If you’re tired of those janky dockless electric scooters and ready for an upgrade, a new startup based in Oakland, California may have what you’re looking for. Unagi is the Japanese word for freshwater eel, but now it is also a stylish electric scooter for the luxury set.
Electric scooters are fast becoming a convenient and fun way to commute for city folks. But not everyone lives in a city with dockless, shareable scooters like Bird and Lime. David Hyman, the former Beats Music CEO and co-founder of music startup MOG, says he was inspired to launch Unagi after finding the scooter-sharing services to be kind of a “drag.” Many of the scooters are broken, and they could be hard to find when you need them the most, Hyman said.
The Unagi scooter cuts an attractive profile. The handlebars are magnesium, the stem is Japanese carbon fiber, and the deck is machined aluminum with embedded silicon. The price tag, though, differs wildly from the original price for the Swan scooter in China. Unagi comes in a couple of different models — a 250 watt for $890 and a 450 watt for $1,190. Compare that to popular brands available on Amazon, like Xiaomi Mi for $599, or Segway-Ninebot for $777. According toElectrek, Swan is currently available in China for￥2,499 (~$384).
Both of the models have three riding modes: beginner (9.3 mph max speed), intermediate (12.4 mph max speed), and advanced (15.5 mph max speed). A digital display between the handlebars indicates what mode you’re in, how fast you’re going, and how much battery life you have left.
I got a chance to test the Unagi a few days last week. I live in New York City, so my experience with electric scooters is pretty minimal; the scooters are still technically illegal under state law, but I’m seeing more people riding them every day. And the big scooter-sharing companies like Bird and Lime are actively lobbying city officials to lift the ban.
That said, New York is an extremely inhospitable place for electric scooters. Riding on the ancient, pockmarked streets of lower Manhattan, there were several times I felt I would fall into a pothole and never emerge. The Unagi’s tires and shocks are fairly solid, but I would recommend sticking to more recently paved roads when riding one. With wheels measuring just 7.5-inches in diameter, you still end up feeling every bump and crack in the road.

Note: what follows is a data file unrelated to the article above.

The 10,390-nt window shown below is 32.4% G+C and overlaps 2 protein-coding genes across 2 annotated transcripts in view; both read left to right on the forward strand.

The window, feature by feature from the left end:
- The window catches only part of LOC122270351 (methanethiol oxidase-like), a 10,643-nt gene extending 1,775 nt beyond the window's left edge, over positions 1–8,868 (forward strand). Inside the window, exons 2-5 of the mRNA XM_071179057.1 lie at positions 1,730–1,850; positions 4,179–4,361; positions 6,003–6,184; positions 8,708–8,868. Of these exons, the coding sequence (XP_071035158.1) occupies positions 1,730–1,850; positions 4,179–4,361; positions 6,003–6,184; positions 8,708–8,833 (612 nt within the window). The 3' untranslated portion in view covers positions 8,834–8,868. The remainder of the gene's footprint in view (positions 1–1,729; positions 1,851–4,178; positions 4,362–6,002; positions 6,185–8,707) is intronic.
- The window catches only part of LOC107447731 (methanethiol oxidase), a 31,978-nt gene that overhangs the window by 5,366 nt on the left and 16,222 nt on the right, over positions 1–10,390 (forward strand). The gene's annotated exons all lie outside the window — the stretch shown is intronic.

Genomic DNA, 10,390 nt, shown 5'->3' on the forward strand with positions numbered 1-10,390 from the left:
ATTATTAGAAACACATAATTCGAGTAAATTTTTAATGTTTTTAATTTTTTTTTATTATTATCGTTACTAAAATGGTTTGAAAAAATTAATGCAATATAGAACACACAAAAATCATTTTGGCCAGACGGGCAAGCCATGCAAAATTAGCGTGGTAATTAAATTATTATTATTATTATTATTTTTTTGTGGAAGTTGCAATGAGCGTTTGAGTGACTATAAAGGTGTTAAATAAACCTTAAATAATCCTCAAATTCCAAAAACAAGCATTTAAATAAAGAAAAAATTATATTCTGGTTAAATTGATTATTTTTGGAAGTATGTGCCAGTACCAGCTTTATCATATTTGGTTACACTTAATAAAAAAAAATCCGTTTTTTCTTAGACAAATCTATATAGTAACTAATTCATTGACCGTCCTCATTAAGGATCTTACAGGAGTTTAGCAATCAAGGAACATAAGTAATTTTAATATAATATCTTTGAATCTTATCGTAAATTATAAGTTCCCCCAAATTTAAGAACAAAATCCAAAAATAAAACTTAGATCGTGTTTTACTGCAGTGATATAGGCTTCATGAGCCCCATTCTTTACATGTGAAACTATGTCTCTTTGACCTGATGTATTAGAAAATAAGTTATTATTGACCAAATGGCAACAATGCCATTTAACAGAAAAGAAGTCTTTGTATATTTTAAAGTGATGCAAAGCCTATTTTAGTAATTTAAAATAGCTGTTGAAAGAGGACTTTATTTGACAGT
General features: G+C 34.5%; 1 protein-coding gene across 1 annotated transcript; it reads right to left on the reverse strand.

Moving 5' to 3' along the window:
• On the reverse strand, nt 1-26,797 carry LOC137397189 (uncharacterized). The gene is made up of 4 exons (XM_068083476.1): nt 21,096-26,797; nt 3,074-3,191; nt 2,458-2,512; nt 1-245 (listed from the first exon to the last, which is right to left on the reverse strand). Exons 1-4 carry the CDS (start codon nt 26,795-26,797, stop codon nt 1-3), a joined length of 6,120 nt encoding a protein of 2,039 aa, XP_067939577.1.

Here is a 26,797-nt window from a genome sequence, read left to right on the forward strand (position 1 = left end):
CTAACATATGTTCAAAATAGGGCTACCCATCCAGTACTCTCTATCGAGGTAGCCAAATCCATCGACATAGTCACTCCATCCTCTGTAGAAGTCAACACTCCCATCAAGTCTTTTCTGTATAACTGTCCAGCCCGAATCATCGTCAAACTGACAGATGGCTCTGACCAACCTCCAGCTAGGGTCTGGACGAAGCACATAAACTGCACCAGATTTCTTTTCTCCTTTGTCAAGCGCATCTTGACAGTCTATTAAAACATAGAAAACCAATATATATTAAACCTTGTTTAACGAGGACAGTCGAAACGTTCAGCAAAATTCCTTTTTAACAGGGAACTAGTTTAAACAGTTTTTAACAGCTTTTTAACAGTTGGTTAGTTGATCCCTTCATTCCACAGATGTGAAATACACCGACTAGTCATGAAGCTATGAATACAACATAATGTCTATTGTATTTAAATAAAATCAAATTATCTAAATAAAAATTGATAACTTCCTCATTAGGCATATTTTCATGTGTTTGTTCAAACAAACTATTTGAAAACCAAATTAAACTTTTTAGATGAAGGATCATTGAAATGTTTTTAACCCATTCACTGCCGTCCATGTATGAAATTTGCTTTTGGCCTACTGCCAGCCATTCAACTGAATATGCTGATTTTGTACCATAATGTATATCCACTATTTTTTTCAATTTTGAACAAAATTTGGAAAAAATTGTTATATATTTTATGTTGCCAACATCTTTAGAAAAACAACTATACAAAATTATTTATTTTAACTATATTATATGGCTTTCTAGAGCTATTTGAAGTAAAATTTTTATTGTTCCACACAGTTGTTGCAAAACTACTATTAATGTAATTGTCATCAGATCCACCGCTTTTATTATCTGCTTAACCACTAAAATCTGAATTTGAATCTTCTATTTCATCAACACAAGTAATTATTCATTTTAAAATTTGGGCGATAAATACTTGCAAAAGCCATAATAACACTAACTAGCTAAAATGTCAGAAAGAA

Hyman said his scooters can get the job done. “I’m from NYC,” he wrote. “The roads there are no worse than the roads here in Oakland I think.”
Two paddles control the acceleration and brakes. The scooter’s braking distance on a dry road is about 13 feet. When I was testing it, the roads were a little slick after a rain, so the distance may have been slightly further. The brakes are completely electronic, unlike some other scooters that also include manual hand brakes or disc brakes. I found the Unagi’s brake to be a little jerky in advanced mode, even though the company says it aims to bring the scooter to “a safe, steady stop.”
Unagi claims its patented stainless steel hinge system is one of a kind. Of course, other electric scooters fold in half, too, but Unagi’s works very well. I brought the folded scooter onto the subway, and was able to get through the turnstiles with no fuss. It wasn’t the lightest scooter I’ve ever handled, but at 24.48 lbs, it wasn’t particularly heavy either.
Unagi has a number of other helpful features, like a headlight with adjustable brightness, and a rear tail light. The lithium ion battery is built into the platform, takes about four to five hours to fully charge, and has a range of over 15 miles.
Of course, purchasing items through Kickstarter can be risky, so you may want to wait and see what happens with Unagi before making a decision. “We’re trying to do something unique that, in its current state, is not ready for outside investment and may never be,” Hyman said. “We’re trying to bring something beautiful to people from our own passion for it, regardless of whether it checks off the VC’s boxes.”
Electric rideables — bikes, scooters, skateboards — are growing increasingly popular, so it makes sense we’d begin to see more premium models like Unagi. But Hyman said it was important to offer his scooters at a price competitive with top-end electric bikes and scooters on the market.
“There [have] been plenty of electric bike shares but their popularity has paled in comparison to scooters,” he said. “There’s also something inviting about just jumping on a scooter that feels much less cumbersome. And you don’t mess up your clothes either.”